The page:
The Legend of Korra drew to a close last weekend with a series finale chock-full of drama, suspense, sacrifice and last-ditch heroics. And then, when the dust had settled, something truly wonderful happened.
Hey! Spoilers for the end of The Legend of Korra follow.
Of all the things that happened during the final half-hour of The Legend of Korra, one thing stands apart: That final shot of Korra and Asami holding hands, heading off together to the Spirit World, clearly in love. Did that really just happen? Was it intentional? According to the show’s creators, it was indeed intentional, and the pairing of Korra and Asami was something they’d been working on for a while now.
Our friends over at io9 have already written a really good recap of the finale, breaking down the action as Korra and team Avatar took on Kuvira and her Earth Nation army and battled to save Republic City. It was a good finale, and while I kinda thought it rushed through some character stuff w/r/t Kuvira and her similarities to Korra, it still felt like a fitting finale to a show that started weak but got much better as it went.
And then, after the good guys had well and truly won, Korra and Asami, two women who had been friends for years, headed off to the spirit world together. And so came the final shot:
All around the Internet, the heads of the many fans who had been shipping Korra and Asami — known collectively as “Korrasami” — exploded.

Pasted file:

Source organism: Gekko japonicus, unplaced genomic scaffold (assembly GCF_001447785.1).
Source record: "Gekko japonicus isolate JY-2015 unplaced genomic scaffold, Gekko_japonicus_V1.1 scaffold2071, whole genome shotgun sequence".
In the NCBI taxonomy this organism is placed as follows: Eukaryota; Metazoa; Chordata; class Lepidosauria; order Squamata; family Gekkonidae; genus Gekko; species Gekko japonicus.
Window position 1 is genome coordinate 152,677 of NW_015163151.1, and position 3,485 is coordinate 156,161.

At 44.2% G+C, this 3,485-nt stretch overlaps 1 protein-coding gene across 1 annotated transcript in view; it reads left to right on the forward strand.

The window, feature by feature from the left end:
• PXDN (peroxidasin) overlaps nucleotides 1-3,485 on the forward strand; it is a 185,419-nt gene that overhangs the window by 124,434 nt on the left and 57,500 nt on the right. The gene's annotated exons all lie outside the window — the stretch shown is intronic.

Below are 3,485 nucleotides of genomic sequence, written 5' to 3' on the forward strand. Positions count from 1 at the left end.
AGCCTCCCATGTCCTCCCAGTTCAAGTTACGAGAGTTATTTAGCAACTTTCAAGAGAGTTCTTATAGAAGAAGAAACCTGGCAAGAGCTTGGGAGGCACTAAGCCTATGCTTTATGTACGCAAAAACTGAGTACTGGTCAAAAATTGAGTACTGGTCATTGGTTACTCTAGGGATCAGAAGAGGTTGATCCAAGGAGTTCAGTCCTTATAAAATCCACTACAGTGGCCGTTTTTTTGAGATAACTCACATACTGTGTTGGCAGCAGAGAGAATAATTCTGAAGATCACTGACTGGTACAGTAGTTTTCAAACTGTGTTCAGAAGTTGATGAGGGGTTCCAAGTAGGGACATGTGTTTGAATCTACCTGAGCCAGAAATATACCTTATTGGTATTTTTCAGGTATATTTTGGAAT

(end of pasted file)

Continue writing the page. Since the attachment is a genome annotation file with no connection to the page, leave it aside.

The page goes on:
That final shot sure didn’t seem very ambiguous to me, but lacking a kiss (like the one that ended Avatar: The Last Avatar), plenty of people were more than happy to say that the romantic connection between Korra and Asami wasn’t “confirmed.” Maybe they’re just friends! You know, friends who like to… hold hands… and gaze into each others’ eyes… or something.
Today, the show’s co-creators Mike DiMartino and Bryan Konietzko posted a pair of separate blog posts that confirm: Yes, Korra and Asami are in love. Yes, it was on purpose. And in Konietzko’s words, “You can celebrate it, embrace it, accept it, get over it, or whatever you feel the need to do, but there is no denying it.”
Our intention with the last scene was to make it as clear as possible that yes, Korra and Asami have romantic feelings for each other. The moment where they enter the spirit portal symbolizes their evolution from being friends to being a couple. Many news outlets, bloggers, and fans picked up on this and didn’t find it ambiguous. For the most part, it seems like the point of the scene was understood and additional commentary wasn’t really needed from Bryan or me. But in case people were still questioning what happened in the last scene, I wanted to make a clear verbal statement to complement the show’s visual one. I get that not everyone will be happy with the way that the show ended. Rarely does a series finale of any show satisfy that show’s fans, so I’ve been pleasantly surprised with the positive articles and posts I’ve seen about Korra’s finale.